No, the video above isn’t from Titan. But it’s a good representation of what scientists now believe might be happening on this largest moon of the ringed planet Saturn. Earth isn’t the only world in our solar system known to have water, but, in Titan’s case, the lakes and seas on its surface don’t contain water. Instead, they have a mixture of liquid methane and ethane. Results from a recent NASA-funded study shows it’s possible that Titan’s hydrocarbon lakes and seas might occasionally erupt with dramatic patches of bubbles. NASA reported on this study on March 15, 2017, saying:
For the study, researchers at NASA’s Jet Propulsion Laboratory in Pasadena, California, simulated the frigid surface conditions on Titan, finding that significant amounts of nitrogen can be dissolved in the extremely cold liquid methane that rains from the skies and collects in rivers, lakes and seas. They demonstrated that slight changes in temperature, air pressure or composition can cause the nitrogen to rapidly separate out of solution, like the fizz that results when opening a bottle of carbonated soda.
NASA said its Cassini spacecraft – which has been orbiting Saturn since 2004, but whose mission will end this year – has found that the composition of Titan’s lakes and seas varies from place to place. Some Titan reservoirs are richer in ethane than methane. Planetary scientist Michael Malaska of JPL (@mike_malaska on Twitter) who led the study, explained:
Our experiments showed that when methane-rich liquids mix with ethane-rich ones — for example from a heavy rain, or when runoff from a methane river mixes into an ethane-rich lake — the nitrogen is less able to stay in solution.
The result, NASA said, may be:
… bubbles. Lots of bubbles.
Whoo-hoo! Call me Dr. Bubble! https://t.co/xeiZXfk8nz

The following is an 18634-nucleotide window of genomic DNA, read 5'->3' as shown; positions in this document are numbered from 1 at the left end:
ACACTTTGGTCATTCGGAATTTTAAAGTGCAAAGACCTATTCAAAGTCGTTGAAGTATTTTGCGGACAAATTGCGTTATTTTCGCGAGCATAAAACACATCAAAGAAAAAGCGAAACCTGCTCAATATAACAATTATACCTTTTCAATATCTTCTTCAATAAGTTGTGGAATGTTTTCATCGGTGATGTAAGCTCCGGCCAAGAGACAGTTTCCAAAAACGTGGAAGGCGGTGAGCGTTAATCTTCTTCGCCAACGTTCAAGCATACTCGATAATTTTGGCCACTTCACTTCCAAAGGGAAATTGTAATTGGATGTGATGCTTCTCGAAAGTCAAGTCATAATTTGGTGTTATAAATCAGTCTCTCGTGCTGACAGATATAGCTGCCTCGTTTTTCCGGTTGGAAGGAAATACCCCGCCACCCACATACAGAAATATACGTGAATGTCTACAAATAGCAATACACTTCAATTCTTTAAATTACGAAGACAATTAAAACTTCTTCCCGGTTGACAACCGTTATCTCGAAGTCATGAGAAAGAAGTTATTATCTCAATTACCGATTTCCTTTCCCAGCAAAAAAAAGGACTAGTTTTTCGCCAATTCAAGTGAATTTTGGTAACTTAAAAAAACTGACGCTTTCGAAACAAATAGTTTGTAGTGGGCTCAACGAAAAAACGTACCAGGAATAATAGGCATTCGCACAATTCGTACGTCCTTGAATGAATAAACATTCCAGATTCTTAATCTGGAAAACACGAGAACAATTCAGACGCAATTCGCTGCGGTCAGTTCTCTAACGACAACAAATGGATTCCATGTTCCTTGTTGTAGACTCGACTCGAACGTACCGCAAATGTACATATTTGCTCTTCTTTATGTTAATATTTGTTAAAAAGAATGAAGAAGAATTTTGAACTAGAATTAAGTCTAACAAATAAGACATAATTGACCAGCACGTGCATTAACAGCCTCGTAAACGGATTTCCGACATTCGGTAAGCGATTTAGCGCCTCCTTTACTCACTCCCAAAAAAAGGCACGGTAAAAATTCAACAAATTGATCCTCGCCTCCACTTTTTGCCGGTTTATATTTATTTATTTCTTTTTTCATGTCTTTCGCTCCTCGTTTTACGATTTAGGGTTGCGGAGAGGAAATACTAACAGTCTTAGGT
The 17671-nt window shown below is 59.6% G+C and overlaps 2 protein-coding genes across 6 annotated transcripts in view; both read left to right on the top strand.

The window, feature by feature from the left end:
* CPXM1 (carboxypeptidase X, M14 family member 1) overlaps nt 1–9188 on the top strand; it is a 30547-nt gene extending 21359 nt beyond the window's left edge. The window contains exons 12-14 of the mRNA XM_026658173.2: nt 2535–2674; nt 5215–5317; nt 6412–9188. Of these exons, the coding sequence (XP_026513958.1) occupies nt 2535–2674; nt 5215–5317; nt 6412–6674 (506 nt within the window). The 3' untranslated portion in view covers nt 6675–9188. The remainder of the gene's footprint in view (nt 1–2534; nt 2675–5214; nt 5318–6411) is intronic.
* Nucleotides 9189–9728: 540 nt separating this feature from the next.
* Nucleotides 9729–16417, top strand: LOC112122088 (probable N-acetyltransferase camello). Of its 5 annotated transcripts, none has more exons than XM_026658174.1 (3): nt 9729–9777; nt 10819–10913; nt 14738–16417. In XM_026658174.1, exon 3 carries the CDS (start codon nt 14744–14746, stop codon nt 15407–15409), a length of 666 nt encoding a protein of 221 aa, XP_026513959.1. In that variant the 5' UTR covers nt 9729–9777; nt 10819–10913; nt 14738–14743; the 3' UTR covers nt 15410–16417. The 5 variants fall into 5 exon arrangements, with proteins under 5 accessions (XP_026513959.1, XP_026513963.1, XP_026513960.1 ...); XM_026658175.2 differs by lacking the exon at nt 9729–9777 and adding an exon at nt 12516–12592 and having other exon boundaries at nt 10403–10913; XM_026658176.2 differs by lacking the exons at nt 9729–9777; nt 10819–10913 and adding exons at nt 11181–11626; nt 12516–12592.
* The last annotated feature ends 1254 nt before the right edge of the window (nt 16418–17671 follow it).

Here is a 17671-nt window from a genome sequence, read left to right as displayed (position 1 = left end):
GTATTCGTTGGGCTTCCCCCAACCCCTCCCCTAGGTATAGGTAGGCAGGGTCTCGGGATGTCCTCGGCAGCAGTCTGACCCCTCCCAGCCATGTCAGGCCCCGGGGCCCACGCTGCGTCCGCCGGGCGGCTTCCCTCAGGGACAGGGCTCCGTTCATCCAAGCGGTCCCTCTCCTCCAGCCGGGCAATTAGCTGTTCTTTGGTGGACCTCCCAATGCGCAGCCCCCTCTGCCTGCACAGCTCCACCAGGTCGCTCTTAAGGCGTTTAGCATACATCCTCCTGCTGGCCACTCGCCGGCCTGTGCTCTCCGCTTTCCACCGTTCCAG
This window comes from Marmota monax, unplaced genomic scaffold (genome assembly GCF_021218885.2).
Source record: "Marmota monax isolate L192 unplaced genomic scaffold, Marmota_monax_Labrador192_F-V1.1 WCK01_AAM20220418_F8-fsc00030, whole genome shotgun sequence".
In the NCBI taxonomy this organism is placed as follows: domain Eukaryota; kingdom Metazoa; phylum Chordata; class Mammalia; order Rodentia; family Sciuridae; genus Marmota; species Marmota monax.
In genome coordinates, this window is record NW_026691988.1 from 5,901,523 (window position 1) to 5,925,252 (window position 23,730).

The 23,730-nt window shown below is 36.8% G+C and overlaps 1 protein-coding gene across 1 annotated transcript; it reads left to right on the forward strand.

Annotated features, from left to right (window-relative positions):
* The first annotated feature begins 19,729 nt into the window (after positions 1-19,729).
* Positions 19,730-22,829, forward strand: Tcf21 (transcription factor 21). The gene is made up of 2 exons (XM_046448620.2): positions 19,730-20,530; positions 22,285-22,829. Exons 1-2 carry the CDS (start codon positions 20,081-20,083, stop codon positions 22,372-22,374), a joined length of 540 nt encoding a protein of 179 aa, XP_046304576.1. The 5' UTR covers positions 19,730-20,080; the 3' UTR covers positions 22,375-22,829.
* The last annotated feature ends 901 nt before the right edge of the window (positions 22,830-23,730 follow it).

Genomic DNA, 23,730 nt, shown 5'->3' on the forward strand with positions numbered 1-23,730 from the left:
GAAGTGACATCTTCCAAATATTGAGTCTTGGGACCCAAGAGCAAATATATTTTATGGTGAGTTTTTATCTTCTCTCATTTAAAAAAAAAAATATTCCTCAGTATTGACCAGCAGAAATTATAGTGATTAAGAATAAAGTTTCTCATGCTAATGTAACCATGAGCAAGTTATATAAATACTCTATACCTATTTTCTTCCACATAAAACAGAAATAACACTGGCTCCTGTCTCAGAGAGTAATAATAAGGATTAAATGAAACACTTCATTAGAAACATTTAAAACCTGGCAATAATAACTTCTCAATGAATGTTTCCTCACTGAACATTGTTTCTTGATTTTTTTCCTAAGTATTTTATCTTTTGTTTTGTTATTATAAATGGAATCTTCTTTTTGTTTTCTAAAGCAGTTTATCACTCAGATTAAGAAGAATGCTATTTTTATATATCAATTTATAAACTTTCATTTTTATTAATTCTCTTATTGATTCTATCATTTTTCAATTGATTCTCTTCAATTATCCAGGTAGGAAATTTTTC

— Michael J. Malaska (@mike_malaska) March 15, 2017
The notion of nitrogen bubbles creating fizzy patches on Titan’s lakes and seas is relevant to an unsolved mystery on Titan, what scientists call this moon’s magic islands. During several flybys, Cassini’s radar has revealed small areas on the seas that appeared and disappeared, and then (in at least one case) reappeared. Researchers proposed several potential explanations for what could be creating these island-like features, including the idea of fields of bubbles.
The new study – published in the peer-reviewed journal Icarus – provides details about the mechanism that could be forming bubbles. Jason Hofgartner of JPL, who serves as a co-investigator on Cassini’s radar team and was a co-author of the study, said:
Thanks to this work on nitrogen’s solubility, we’re now confident that bubbles could indeed form in the seas, and in fact may be more abundant than we’d expected.
If the release of bubbles is causing the effect of the magic island, then it’s possible that release can also occur when Titan’s methane seas warm slightly during the moon’s changing seasons.
NASA also said that a fizzy liquid on Titan might cause problems, potentially, for any future robotic probes sent to float on or swim through Titan’s seas:
Excess heat emanating from a probe might cause bubbles to form around its structures — for example, propellers used for propulsion — making it difficult to steer or keep the probe stable.
Time is running out for the aging Cassini spacecraft, whose mission is scheduld to end this September. Cassini will make its final close flyby of Titan — its 127th targeted encounter — on April 22. NASA said:
During the flyby, Cassini will sweep its radar beam over Titan’s northern seas one final time. The radar team designed the upcoming observation so that, if magic island features are present this time, their brightness may be useful for distinguishing between bubbles, waves and floating or suspended solids.
— Corey S. Powell (@coreyspowell) March 17, 2017
Bottom line: The liquid ethane and methane lakes and seas on Titan might be fizzy, according to a new study.
Deborah Byrd created the EarthSky radio series in 1991 and founded EarthSky.org in 1994. Today, she serves as Editor-in-Chief of this website. She has won a galaxy of awards from the broadcasting and science communities, including having an asteroid named 3505 Byrd in her honor. A science communicator and educator since 1976, Byrd believes in science as a force for good in the world and a vital tool for the 21st century. "Being an EarthSky editor is like hosting a big global party for cool nature-lovers," she says.